Bill Clinton may have stolen the show at the Democratic convention, but it was the speaker preceding him who had the more powerful message.
Declaring that “the system is rigged,” Elizabeth Warren delivered perhaps the most candid statement ever made at a mainstream U.S. political event about corporate domination of American life.
While both speeches were meant to make the case for the reelection of Barack Obama, they took two starkly different approaches that highlighted a tension within the Democratic Party as intense as the one between it and the Republicans.
Clinton, basking in the nostalgia many people feel for the relative prosperity of the 1990s, did a good job in contrasting the GOP’s ideology of “you’re on your own” to a Democratic philosophy of “we’re in this together.” His call for a shared prosperity was based on a vision of “business and government actually working together to promote growth.” He insisted that “advancing equal opportunity and economic empowerment is both morally right and good economics.”
While Clinton derided the Republican narrative that every successful person is completely self-made as an “alternative universe,” he is living in a fantasy world of his own. That’s one in which corporations that have pursued self-interested policies that put the economy on the brink of disaster and ravished the living standards of most of the population are suddenly going to get religion about economic justice.
Clinton captured the absurdity of the Republican argument against Obama’s re-election: “We left him a total mess. He hasn’t cleaned it up fast enough. So fire him and put us back in.” Yet the “we” in that statement actually includes more than George W. Bush and Republican members of Congress. The mess was caused primarily by the big banks, whose orgy of speculation was ushered in by the bipartisan financial deregulation of the Clinton era.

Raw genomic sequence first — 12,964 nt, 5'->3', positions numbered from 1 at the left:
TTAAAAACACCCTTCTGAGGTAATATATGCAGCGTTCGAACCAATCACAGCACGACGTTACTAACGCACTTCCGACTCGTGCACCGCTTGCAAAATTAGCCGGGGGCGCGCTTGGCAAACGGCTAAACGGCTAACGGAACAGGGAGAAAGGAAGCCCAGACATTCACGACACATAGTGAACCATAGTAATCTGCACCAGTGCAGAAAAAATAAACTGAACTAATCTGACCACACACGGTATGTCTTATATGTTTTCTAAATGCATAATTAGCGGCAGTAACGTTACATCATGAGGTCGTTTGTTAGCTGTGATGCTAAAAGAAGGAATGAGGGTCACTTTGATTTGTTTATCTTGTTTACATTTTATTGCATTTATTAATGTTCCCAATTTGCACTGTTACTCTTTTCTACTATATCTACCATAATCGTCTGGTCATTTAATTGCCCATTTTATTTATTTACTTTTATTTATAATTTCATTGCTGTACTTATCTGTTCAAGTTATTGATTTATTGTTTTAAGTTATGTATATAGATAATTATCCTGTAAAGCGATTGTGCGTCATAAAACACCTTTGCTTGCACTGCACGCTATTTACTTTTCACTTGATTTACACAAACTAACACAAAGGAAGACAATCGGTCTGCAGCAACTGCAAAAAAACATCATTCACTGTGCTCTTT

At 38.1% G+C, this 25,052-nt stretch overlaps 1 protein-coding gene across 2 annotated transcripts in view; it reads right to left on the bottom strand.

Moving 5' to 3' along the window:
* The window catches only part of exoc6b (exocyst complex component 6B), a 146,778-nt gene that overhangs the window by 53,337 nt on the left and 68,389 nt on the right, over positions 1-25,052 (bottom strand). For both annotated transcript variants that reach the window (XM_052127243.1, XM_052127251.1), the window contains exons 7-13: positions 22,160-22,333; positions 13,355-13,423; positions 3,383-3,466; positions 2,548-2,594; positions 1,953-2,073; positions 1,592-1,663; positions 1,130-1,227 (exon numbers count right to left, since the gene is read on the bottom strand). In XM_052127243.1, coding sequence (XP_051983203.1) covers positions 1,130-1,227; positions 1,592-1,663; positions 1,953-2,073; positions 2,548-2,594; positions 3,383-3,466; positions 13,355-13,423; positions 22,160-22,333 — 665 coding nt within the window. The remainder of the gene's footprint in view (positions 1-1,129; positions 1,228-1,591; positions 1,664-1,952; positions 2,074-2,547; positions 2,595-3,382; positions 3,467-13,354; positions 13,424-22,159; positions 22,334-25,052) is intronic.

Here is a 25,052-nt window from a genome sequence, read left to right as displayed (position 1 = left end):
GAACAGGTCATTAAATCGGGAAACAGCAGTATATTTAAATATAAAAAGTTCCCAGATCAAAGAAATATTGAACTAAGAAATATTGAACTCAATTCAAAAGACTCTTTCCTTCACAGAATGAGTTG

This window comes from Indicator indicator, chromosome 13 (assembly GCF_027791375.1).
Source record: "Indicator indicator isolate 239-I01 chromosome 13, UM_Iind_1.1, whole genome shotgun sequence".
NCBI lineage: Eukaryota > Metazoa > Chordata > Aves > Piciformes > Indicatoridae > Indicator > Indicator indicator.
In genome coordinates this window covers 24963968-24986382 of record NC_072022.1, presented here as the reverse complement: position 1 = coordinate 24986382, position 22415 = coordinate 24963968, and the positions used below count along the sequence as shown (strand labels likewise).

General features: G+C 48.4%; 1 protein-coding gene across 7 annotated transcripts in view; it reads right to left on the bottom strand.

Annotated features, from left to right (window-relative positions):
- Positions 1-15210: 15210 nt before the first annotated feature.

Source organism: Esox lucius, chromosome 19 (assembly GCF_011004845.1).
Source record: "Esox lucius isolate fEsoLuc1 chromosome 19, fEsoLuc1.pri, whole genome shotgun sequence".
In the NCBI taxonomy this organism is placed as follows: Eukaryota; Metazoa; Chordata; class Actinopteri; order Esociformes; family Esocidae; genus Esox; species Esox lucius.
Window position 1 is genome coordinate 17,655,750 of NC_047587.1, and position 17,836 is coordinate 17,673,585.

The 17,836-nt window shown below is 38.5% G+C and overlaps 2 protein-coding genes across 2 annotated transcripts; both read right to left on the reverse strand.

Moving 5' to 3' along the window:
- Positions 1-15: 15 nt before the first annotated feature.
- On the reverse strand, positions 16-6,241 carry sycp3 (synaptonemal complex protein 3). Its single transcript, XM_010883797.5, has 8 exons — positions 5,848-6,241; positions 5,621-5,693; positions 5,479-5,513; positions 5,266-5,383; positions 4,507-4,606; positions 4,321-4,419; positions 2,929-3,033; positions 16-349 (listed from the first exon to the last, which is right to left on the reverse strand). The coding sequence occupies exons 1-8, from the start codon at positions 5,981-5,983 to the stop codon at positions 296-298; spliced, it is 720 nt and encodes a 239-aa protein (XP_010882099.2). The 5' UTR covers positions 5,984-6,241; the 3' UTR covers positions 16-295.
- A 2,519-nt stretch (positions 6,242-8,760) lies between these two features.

A more accurate rebuttal of the GOP’s bogus rugged individualism was provided by Warren: “Republicans say they don’t believe in government. Sure they do. They believe in government to help themselves and their powerful friends.” The Massachusetts senatorial candidate, refusing to kowtow to the sector that many Democrats turn to for campaign contributions, added: “Wall Street CEOs—the same ones who wrecked our economy and destroyed millions of jobs—still strut around Congress, no shame, demanding favors, and acting like we should thank them.”
Unlike Clinton, Warren acknowledged that contemporary big business is rife with corruption. She repeatedly depicted the economic system as being “rigged” and referred to the “rip-offs” perpetrated by the big banks. And in a rare linkage between conventional and corporate crime, she called for a society in which “no one can steal your purse on Main Street or your pension on Wall Street.”
This gets to the dilemma for Democrats. Do they ignore corporate crime, as Clinton chose to do, and make the far-fetched claim that government partnership with business will suddenly result in broad-based prosperity rather than widening inequality? If instead they follow Warren’s lead and highlight the venality of corporations, what kind of solution can they offer?
The Consumer Financial Protection Bureau championed by Warren is a good start. As Warren noted in her speech (without naming the culprit), the CFPB recently brought an enforcement action, the agency’s first, against Capital One for deceptive marketing of credit cards.
Yet the Obama Administration overall has shown little stomach for taking tough action against corporate criminals. Obama does not hesitate to talk about how bad things were when he took office, yet his Justice Department has done little to prosecute the banksters who created the crisis.
“President Obama believes in a level playing field,” Warren dutifully declared. “He believes in a country where everyone is held accountable.” But belief is not enough. If he is reelected, Obama will have to take on corporate misconduct and stonewalling on job creation in a much more aggressive way.
After Clinton finished his speech at the convention, Obama came out on stage to embrace him and share in the enthusiastic response of the audience. Yet in a second Obama term, he would do better to align himself with Warren’s call to show that “we don’t run this country for corporations, we run it for people.”